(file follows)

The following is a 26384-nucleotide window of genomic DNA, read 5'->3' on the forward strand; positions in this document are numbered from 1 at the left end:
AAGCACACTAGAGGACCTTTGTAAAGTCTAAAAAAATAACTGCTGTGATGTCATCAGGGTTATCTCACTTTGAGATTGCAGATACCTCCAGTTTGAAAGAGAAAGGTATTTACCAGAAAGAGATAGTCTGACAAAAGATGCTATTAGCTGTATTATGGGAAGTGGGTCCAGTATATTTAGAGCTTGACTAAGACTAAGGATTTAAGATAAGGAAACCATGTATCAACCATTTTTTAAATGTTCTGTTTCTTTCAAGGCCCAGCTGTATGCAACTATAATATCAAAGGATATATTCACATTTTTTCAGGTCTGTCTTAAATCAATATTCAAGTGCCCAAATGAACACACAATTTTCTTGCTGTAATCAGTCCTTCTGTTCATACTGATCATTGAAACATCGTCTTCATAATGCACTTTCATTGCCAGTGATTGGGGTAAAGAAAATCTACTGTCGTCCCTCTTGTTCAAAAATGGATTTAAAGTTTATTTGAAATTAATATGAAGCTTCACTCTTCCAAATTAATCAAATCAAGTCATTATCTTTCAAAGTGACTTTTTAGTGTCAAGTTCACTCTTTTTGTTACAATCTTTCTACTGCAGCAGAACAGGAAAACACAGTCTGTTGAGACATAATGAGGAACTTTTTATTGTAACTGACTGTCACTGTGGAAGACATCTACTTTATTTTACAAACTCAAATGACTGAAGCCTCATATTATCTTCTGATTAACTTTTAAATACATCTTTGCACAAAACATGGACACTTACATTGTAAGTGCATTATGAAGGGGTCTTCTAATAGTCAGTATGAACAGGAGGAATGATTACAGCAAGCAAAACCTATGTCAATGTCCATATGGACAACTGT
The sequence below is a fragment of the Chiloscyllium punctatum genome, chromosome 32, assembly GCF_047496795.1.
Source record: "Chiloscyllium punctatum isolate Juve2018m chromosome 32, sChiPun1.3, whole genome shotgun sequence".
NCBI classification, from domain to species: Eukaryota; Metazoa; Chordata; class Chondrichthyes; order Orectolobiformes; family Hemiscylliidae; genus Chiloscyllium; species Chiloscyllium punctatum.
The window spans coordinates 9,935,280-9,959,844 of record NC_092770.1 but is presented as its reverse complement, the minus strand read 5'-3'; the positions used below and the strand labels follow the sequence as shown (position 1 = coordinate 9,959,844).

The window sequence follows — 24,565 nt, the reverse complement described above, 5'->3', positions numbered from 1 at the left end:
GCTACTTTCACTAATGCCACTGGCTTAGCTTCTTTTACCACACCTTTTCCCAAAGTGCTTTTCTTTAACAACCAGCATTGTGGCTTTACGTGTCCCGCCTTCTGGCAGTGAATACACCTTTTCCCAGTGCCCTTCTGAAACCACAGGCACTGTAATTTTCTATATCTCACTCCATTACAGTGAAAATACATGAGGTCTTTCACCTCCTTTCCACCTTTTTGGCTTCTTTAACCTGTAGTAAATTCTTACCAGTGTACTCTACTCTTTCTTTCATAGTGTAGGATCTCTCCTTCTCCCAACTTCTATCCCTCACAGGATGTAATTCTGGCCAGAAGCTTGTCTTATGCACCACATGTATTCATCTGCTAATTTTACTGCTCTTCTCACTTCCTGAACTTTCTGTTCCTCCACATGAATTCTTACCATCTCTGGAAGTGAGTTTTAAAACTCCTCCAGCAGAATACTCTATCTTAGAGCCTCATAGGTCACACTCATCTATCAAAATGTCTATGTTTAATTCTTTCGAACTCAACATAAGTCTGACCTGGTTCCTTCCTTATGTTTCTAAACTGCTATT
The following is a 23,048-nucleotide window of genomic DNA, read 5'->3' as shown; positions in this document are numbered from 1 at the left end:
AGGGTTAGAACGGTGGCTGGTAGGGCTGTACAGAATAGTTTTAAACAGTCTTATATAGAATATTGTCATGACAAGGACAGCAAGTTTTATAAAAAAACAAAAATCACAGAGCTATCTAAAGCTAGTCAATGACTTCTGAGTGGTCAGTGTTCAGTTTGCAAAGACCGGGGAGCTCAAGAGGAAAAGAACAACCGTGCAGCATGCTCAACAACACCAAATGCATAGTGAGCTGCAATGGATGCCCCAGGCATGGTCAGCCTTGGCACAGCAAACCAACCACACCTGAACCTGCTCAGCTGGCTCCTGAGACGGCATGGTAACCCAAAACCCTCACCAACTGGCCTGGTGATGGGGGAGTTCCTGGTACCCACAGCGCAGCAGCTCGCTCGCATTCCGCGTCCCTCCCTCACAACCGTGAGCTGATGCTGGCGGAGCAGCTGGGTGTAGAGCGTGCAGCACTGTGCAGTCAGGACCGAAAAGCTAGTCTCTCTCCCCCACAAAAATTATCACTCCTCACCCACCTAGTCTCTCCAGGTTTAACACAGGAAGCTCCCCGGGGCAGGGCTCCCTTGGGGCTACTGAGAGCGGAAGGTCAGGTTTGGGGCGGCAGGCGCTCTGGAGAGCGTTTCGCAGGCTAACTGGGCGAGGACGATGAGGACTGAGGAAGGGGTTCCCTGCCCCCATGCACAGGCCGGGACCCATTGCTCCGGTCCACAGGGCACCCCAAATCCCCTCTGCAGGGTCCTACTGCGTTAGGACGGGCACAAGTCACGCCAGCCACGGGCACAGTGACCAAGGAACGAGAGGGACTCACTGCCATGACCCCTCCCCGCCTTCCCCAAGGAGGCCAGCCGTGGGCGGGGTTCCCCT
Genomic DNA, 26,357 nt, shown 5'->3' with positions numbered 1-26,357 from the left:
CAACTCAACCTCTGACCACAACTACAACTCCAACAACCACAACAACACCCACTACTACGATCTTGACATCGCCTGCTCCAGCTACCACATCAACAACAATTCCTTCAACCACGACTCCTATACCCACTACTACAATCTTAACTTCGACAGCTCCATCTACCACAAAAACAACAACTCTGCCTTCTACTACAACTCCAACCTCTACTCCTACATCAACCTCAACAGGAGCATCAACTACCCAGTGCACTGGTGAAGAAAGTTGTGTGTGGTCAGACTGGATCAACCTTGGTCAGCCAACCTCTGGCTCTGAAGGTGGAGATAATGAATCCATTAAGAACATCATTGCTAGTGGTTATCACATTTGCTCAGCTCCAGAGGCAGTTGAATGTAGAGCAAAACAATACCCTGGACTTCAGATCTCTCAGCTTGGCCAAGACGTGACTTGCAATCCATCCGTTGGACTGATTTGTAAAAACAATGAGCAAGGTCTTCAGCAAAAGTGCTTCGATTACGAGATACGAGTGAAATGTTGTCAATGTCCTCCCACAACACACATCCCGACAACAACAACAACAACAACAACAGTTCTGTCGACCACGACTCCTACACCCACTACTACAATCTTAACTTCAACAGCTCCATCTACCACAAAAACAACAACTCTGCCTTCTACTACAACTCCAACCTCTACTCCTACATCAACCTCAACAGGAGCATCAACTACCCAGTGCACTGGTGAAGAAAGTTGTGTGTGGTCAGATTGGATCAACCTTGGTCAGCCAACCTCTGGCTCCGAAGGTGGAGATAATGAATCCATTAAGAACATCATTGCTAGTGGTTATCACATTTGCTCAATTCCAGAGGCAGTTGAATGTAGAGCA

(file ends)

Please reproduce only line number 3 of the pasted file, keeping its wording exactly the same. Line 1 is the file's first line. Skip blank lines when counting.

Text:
The sequence below is a fragment of the Chiloscyllium punctatum genome, chromosome 32, assembly GCF_047496795.1.